I am beginning my fourth paragraph and I have yet to really say anything. What I have written sounds good, and may have even made you chuckle (Okay, I'm very witty and you have definitely LOL'ed, or at least laughed out loud in your mind to yourself [LOLIYMTY], if that's possible, but I digress). The lack of substance I have heretofore provided is precisely the point I want to make.

Using a catchy title, relying on pithy statements, and assuring you (dear reader) of my authority to speak on the subject, has provided you the appearance of an argument and a conclusion. However, I have not yet made an actual argument to defend my title (which is also conveniently my conclusion). My whole argument is summed up in the introduction and conclusion that there is a "Damning Deficit of Catchphrase Catholicism." But without actually making an argument, how convincing is the statement. It sounds nice, but means nothing. Too often we end our arguments in this way. We encounter people on the street, in a bar, at a party, or anywhere else, and we engage them with pithy, but ultimately empty statements.

If we try to evangelize by saying the Church is beautiful and beauty will save the world, but we do not elaborate on what beauty is and why it is necessary, then we really haven't said anything. When we talk about people's wounds, but we don't actually talk about what has wounded people, we do the same. When we praise or dismiss something as the "Francis Effect" we are not really talking about the movement of the Church during Pope Francis’ papacy in any substantial way. And please don't get me started on "modest is hottest." Evangelization through catch phrases doesn't convince anyone. Plus, preaching to the choir in pithy statements only understood by the choir is like joining a birthday party and eating only the frosting off the cake: We enjoy it in the moment, but it leaves our stomachs lacking and aching for more substance.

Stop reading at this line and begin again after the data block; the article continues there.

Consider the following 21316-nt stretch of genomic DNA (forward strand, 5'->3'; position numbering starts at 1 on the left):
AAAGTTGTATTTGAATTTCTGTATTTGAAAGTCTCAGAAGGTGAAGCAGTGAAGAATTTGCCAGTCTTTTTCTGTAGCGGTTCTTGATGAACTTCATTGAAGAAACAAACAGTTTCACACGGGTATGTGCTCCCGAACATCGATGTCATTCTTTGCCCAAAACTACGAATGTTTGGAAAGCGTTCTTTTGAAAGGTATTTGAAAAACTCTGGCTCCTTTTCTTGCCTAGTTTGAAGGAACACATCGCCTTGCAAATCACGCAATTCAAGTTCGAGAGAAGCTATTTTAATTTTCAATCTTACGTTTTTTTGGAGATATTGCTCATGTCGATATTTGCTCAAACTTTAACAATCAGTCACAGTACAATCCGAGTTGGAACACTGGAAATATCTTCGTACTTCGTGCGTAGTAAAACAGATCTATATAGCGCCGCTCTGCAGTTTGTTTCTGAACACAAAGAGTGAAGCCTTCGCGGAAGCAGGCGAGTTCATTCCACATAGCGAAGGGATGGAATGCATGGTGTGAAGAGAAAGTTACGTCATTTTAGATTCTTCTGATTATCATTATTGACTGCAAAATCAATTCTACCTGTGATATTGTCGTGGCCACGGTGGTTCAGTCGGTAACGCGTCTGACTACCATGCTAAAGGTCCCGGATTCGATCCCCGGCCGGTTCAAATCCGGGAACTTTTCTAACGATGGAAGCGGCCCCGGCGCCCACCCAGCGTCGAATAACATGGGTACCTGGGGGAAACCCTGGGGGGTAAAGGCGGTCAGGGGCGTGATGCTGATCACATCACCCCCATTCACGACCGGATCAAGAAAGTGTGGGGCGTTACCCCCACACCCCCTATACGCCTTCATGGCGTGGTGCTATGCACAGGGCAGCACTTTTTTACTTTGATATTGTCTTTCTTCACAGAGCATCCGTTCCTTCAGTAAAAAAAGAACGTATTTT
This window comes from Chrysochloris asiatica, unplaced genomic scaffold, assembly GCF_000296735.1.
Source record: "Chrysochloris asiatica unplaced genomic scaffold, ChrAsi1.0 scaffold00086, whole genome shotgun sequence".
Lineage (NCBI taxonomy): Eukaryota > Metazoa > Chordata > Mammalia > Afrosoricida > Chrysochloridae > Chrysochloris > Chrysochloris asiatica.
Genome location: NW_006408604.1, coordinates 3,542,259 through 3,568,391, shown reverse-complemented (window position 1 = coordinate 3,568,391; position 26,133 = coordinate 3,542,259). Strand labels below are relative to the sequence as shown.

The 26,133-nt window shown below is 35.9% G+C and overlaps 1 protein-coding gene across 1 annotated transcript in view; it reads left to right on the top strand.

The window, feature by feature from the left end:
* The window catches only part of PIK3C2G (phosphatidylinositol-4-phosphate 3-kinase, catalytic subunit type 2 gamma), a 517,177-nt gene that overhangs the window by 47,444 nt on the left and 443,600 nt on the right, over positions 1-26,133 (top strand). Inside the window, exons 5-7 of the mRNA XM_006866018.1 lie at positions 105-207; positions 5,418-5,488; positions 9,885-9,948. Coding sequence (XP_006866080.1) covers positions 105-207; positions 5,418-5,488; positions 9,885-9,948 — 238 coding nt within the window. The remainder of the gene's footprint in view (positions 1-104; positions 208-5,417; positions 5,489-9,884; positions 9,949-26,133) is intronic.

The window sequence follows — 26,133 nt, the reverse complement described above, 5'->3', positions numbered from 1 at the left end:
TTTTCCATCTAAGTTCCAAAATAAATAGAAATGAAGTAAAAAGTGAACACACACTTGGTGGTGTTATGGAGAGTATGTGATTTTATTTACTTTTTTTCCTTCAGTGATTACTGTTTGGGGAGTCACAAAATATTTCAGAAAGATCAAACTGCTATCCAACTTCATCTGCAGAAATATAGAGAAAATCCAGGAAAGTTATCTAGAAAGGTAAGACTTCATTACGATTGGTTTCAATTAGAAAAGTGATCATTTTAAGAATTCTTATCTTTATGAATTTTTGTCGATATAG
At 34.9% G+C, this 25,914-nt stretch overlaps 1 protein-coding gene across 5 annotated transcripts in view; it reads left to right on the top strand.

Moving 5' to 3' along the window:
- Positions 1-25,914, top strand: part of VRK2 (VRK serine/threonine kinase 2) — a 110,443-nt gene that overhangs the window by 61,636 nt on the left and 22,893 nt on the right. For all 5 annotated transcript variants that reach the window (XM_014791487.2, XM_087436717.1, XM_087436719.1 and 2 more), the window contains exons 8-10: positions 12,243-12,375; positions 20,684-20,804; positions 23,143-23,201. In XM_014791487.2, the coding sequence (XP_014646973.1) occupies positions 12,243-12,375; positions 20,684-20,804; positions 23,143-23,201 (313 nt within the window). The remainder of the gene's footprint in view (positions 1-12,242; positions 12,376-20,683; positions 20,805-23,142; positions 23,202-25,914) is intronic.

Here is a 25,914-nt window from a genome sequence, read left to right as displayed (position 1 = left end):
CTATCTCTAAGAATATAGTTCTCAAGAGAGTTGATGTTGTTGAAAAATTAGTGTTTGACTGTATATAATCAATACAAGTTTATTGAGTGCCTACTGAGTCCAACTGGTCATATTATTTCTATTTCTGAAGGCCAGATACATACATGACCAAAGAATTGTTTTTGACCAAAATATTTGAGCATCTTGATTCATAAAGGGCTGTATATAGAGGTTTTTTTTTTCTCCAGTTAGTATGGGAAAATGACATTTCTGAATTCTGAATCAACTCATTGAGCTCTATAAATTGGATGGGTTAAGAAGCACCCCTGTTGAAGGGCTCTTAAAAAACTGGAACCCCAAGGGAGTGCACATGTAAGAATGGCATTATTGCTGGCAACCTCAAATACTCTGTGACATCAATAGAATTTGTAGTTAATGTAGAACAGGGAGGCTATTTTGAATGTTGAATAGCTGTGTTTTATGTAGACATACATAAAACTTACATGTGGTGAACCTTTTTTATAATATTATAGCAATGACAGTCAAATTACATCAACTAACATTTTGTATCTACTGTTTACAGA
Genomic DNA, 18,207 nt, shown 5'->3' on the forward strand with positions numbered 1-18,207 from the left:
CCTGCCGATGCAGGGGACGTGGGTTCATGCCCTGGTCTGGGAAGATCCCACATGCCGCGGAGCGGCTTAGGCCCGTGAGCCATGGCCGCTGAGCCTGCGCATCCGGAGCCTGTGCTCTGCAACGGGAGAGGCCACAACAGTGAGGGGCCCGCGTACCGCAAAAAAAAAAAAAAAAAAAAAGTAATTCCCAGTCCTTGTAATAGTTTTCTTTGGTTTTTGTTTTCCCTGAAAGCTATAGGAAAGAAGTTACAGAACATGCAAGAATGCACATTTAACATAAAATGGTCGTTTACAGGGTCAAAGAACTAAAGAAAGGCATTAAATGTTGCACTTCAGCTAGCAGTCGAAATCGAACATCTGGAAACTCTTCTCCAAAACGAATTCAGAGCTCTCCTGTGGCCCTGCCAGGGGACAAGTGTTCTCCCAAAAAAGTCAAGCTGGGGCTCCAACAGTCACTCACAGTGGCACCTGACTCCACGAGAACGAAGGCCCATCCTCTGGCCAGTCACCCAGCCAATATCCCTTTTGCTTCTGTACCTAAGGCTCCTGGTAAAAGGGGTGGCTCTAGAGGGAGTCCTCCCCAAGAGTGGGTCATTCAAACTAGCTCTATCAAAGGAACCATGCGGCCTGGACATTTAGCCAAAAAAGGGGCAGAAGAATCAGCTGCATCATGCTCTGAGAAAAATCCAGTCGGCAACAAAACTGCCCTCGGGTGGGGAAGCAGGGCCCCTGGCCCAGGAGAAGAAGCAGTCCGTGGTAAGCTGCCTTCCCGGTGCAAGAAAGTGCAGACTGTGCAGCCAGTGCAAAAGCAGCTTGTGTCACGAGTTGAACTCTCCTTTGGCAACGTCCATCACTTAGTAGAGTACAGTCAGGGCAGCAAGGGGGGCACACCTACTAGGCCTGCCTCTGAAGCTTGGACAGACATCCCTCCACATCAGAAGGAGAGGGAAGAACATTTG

The catchphrases we use as Catholics are not inherently good or bad. I find them to have a hierarchy from better to worse; from poignant and effective to convoluted and confusing. While they may not be bad per se, I will claim that to rely on them alone to try to spread the Gospel or to use them to medicate our own doubts, fears, or uncertainties is not a good practice.